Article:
On October 5th, influenza cases were reported in Des Moines and Dodge City. By October 11th, the disease was reported in Des Moines, Dodge City, and Onawa. By October 11th, the PHS was reporting 8,169 cases with 72 deaths. The PHS added, somewhat ominously, that the number of cases "appears to be increasing." On October 25th, 136 localities in the state reported 2,513 new cases and 28 deaths. The disease peaked in the state during the week of October 19th, when there were a total of 21,117 cases.
|Travel would have been restricted on the Chicago & North Western Railway passenger train passing over Des Moines River during the epidemic. c. 1900 [Credit: The Library of Congress]|
The base hospital at Camp Dodge was quarantined on September 28th. Two days later, all of Camp Dodge was quarantined - there were 500 cases there. The first three deaths were reported Oct. 1st. At Camp Dodge, there were 245 nurses on duty on October 10th. Six days later the number of nurses had increased to 598. "I must lean heavily upon the Red Cross, and I am afraid the demands in this matter will tax your resources and endurance. Eventually the War Department will meet the requirements, but the emergency must be met by you," Major Burch, the hospital commander at Camp Dodge, told the Red Cross. Everyone at the base hospital was required to wear a gauze mask, leading to a request of 20,000 masks from the Red Cross. By early October, fourteen barrack buildings and the base hospital were being used to treat more than 3,000 ill personnel by Oct. 4.
On October 9th, Dr. Guilford Sumner, the state health commissioner, banned all indoor funerals for influenza victims. From that date forward, only outdoor funerals were permitted.
The search for a cure was constant. One newspaper report advocated an injection of a sterile solution of 1.54 grams of iodine in combination with creosote and gualacol. The treatment was ineffective but many Iowans were desperate enough to try this and other treatments.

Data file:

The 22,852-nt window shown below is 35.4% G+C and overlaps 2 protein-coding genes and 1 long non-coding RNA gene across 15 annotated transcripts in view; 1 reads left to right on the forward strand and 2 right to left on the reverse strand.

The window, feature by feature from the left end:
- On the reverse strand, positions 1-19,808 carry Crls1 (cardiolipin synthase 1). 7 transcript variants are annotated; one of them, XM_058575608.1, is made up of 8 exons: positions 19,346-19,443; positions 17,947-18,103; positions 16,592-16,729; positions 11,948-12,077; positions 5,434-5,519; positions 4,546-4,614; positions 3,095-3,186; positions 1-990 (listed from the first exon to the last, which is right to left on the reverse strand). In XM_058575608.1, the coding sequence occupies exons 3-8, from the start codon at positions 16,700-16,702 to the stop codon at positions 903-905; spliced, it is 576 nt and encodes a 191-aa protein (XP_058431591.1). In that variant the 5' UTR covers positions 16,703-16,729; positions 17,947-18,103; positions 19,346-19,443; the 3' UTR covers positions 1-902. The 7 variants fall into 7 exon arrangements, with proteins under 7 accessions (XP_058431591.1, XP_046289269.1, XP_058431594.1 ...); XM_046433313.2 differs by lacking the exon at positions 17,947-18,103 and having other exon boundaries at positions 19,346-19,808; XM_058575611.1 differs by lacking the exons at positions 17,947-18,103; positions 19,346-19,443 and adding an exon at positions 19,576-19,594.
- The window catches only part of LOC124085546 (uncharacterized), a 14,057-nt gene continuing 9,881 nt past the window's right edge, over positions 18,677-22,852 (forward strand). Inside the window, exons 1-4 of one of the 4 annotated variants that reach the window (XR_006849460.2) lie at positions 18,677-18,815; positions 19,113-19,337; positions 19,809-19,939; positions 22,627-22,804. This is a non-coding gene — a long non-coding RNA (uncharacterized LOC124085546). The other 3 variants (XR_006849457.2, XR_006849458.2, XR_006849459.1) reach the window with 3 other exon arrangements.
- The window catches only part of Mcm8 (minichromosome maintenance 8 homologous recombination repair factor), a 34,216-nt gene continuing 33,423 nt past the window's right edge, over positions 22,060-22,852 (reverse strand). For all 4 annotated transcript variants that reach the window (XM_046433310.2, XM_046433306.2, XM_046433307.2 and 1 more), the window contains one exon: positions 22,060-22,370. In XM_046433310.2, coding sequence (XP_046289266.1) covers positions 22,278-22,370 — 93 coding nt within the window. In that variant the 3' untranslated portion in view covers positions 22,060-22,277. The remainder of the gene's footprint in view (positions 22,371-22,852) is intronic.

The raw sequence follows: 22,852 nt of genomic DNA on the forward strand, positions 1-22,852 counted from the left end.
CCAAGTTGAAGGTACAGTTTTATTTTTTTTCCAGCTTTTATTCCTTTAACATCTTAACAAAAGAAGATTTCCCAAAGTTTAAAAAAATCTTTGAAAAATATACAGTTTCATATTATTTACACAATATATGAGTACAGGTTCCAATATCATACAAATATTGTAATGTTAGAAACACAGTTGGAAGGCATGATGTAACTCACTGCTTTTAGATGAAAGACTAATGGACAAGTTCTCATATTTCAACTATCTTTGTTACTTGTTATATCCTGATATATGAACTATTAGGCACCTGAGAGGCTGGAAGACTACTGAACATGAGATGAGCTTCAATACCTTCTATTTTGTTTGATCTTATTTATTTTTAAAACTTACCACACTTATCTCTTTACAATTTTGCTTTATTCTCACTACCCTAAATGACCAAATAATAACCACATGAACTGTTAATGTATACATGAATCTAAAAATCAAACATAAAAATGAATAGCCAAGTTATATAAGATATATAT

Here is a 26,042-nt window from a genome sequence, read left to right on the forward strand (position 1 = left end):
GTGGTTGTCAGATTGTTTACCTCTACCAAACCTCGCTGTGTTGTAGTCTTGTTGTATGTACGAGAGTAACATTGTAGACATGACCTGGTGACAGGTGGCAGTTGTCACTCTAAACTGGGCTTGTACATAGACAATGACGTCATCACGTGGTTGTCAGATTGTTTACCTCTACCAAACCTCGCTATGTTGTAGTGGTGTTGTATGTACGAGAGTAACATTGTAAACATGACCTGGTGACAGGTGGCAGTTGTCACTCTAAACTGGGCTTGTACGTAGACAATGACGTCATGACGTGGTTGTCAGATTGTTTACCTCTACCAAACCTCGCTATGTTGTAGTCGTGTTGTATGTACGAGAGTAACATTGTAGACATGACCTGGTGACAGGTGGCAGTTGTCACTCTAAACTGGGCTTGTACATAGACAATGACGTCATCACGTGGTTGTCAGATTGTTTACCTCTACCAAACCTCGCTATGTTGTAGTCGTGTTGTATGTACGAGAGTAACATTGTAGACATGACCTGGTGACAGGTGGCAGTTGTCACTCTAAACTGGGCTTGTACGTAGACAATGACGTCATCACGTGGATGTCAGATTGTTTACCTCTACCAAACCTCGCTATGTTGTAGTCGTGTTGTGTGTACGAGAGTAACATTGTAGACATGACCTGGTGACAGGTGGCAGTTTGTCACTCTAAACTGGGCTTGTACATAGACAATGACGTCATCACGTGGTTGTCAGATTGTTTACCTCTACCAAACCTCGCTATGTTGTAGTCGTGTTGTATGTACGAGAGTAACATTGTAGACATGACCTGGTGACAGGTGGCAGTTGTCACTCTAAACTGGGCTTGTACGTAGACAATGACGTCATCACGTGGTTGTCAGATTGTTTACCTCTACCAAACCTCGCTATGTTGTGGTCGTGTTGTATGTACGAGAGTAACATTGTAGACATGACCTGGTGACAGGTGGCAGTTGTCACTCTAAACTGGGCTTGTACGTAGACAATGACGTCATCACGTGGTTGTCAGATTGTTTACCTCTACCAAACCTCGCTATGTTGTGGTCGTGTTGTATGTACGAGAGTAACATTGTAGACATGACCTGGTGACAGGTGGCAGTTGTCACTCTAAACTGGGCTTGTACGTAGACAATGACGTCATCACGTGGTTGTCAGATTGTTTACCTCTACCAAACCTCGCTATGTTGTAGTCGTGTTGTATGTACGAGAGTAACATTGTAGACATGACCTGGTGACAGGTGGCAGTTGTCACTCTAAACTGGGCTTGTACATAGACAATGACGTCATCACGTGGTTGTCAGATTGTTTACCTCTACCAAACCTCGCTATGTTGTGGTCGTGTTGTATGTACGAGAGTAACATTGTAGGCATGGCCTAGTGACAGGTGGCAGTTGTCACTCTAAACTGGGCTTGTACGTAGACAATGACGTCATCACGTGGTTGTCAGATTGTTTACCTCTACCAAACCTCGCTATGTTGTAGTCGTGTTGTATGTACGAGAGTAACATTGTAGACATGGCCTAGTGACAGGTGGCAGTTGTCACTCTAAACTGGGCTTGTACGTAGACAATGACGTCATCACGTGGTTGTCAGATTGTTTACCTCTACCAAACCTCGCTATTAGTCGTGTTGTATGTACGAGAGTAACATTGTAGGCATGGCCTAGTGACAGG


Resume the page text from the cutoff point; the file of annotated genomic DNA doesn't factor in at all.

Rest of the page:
|Theatres and public places would have been closed on Locust St., Des Moines, Iowa., c. 1901. [Credit: The Library of Congress]|
On October 5th, The Des Moines Tribune reported that local hospitals were unable to care for influenza patients and hospital staff had begun to refuse to admit patients with the flu. In Marshalltown, the YMCA was transformed into an emergency hospital to care for influenza patients.
The situation in Des Moines was so dire that the Surgeon General himself suggested that city officials close all of the theaters and other public places to prevent the spread of the disease. Beginning October 8th, school officials barred children from attending school if they lived in a house with anyone who had influenza. Two days later, the city issued a general quarantine, closing all schools, pool halls, theaters, and all other public places. Streetcars continued to run but conductors wore masks. Stores remained open but with shortened hours. Teachers, freed from the classroom, were encouraged to conduct "sanitary detective work:" they received full pay if they participated in a door-to-door survey to determine the number of cases in the city.
In November, the end of World War I meant victory parades in many Iowa cities and towns. In Des Moines, crowds gathered for a two hour parade; this gathering may have exacerbated the spread of influenza. In the wake of this parade, city officials required citizens to wear masks in the hopes that the masks would limit the disease; the masks failed to protect the citizens.
The Iowa State Dental Society urged people "to diligently clean their mouths, noses and throats at least twice a day. We suggest that the old excuse of 'Haven't time,' 'Never saw a toothbrush," and 'Lost mine yesterday," be discarded for the present, at least." This type of advice may seem basic to us today. In 1918, however, many Americans did not yet understand how diseases were spread, so advice of this sort was crucial.
The disease peaked in the state during the fall. However, influenza remained prevalent throughout the state during the winter and spring of 1919. By the summer, the disease had slowly begun to disappear from the state.